*Warning! Warning! If your first name starts with Ja- and your last name ends in –ert, and you happen to be Todd’s mother, cease and desist reading! You will not enjoy this!
We’ve had quite the weekend. On Friday night, we headed to Koh Samed with a bunch of teachers from Toddy’s school. It sounded like just another average weekend in paradise with beautiful beaches, clear water, fun friends, banana pancakes drowning in nutella, etc. Blahblahblah. Nothing out of the ordinary.
Little did I know that the weekend would give me a new appreciation for Canada’s obsession with over-the-top safety regulations. While I generally appreciate Thailand’s environment of anything-can-happen, a few occurrences this weekend made me experience emotions that I haven’t felt since riding rotting Soviet Era carnival rides in Azerbaijan. Let’s break it down into three li’l vignettes.
1. We left the school campus after school ended on Friday, and pulled up to the mainland pier a few hours later. The teachers, full of joie de vivre, hurtled over multiple slimy guardrail-less gangplanks to the waiting speed boats. In a moment that will forever remain emblazoned on my brain,* I witnessed one of the teachers falling off the gangplank and fully submerging herself in the disgusting oil-laced water surrounding the dock. While this would have been adequate excitement for one evening, the best was yet to come. Once all 30+ teachers were inescapably ensconced, the speedboat’s very own Captain Ahab decided to see exactly how many horses were actually powering his engine. He gunned it over/through/against the heaving waves, which felt more like concrete than water. The darkness and wetness combined with the eerie glow of squidding boats to create the impression that we were headed for soggy doom. All around me, people were moaning with terror, which only seemed to excite Ahab. He looked disappointed when we finally pulled into the dock.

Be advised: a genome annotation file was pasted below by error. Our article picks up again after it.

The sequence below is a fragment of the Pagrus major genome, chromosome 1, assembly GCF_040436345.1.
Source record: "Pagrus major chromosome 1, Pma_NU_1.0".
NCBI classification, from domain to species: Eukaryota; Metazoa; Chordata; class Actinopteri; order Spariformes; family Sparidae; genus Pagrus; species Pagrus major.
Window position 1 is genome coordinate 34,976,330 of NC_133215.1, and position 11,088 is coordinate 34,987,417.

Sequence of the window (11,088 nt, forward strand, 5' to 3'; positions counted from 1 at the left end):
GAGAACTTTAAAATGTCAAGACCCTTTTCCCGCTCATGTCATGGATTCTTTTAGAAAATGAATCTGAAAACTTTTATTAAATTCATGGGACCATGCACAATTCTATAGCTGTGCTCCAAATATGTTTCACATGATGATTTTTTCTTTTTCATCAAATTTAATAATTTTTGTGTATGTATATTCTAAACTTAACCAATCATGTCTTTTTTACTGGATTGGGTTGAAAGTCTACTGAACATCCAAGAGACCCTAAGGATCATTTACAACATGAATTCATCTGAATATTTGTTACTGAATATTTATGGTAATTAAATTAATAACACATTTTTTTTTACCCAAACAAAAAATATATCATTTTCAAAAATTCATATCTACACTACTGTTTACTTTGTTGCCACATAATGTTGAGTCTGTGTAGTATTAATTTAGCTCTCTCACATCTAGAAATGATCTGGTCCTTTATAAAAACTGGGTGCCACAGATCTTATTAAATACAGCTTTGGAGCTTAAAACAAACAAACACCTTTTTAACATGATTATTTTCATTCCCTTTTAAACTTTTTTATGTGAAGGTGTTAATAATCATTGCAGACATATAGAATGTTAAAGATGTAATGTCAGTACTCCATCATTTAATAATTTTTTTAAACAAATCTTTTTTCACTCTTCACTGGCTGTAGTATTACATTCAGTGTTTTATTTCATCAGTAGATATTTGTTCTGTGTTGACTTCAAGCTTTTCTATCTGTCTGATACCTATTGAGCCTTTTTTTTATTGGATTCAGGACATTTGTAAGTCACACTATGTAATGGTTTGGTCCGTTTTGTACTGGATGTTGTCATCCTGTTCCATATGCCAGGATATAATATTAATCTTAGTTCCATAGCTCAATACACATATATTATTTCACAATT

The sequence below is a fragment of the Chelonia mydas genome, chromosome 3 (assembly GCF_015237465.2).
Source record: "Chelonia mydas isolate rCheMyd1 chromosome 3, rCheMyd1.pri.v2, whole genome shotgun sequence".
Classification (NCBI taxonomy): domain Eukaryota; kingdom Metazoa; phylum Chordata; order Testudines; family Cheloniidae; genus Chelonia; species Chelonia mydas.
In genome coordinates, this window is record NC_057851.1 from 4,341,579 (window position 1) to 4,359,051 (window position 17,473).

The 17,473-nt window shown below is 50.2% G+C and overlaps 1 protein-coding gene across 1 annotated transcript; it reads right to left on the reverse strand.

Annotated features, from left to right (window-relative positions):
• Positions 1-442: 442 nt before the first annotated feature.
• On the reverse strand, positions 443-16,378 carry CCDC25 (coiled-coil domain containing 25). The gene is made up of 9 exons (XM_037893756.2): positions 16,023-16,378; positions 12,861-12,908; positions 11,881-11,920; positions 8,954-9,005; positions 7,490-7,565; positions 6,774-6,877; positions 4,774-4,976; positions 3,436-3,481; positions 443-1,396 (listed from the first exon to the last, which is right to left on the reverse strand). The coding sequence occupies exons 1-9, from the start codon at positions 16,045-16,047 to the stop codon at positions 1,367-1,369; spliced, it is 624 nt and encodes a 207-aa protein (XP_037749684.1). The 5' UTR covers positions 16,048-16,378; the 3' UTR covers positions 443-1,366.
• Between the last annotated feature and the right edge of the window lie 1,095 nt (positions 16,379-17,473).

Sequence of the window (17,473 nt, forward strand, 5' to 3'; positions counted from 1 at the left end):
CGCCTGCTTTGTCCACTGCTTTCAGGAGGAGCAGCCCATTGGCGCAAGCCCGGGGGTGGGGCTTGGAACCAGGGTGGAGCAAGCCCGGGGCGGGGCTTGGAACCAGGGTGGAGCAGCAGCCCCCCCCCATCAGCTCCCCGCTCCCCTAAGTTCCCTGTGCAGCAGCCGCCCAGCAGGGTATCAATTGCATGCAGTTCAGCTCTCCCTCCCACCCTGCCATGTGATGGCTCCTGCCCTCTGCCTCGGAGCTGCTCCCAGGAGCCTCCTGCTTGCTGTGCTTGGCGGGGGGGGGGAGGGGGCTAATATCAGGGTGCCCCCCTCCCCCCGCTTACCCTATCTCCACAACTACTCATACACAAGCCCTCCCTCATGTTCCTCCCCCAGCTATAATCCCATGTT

2. Our second adventure with good ol’ safety happened when we decided to rent scooters on Saturday. We snickered when we saw the hefty tires on the scooters.
It soon became apparent why we needed them. The roads on Koh Samed look like they’ve spent their lives hanging out on a major fault line. And that is the paved roads. The dirt roads are infinitely worse. Imagine scrambling a peak in the Rockies on a scooter. A few of us may have gotten some serious air time.
3. On our last night, we went to a fire show. I had no idea what this would entail, but fire always sounds like fun to me. There were several hundred people on the beach waiting for the show to start, and many of them were, to put it politely, a little sauced. The show began with Thai dancers tossing flaming balls/bottles/ropes in the air in time to pulsating music. The also regularly unleashed balls of flames into the air which lent a comforting scent of kerosene to the event.
I enjoyed this until they let off a few blasts of fire next to my head. The show continued with fireworks, more balls of flames, more sloshes of kerosene, etc. Ahh. This was a nice experience, I thought. Time to go home.
And that’s when the opportunities for audience participation began. These included: limbo-ing under a stick engulfed in billowing flames, skipping with a flaming rope that tended to wrap itself around peoples’ legs, and my personal favourite, heaving uncoordinated bodies through a flaming hoop.
The wind and sloshes of kerosene were unpredictable, as was the (still sauced) audience. The night ended with multiple audience members chasing one another up and down the beach with roman candles. A night to remember.
I still think that Canada goes overboard with safety regulations, but I’m starting to see the point. .
*Forgive me, Therese.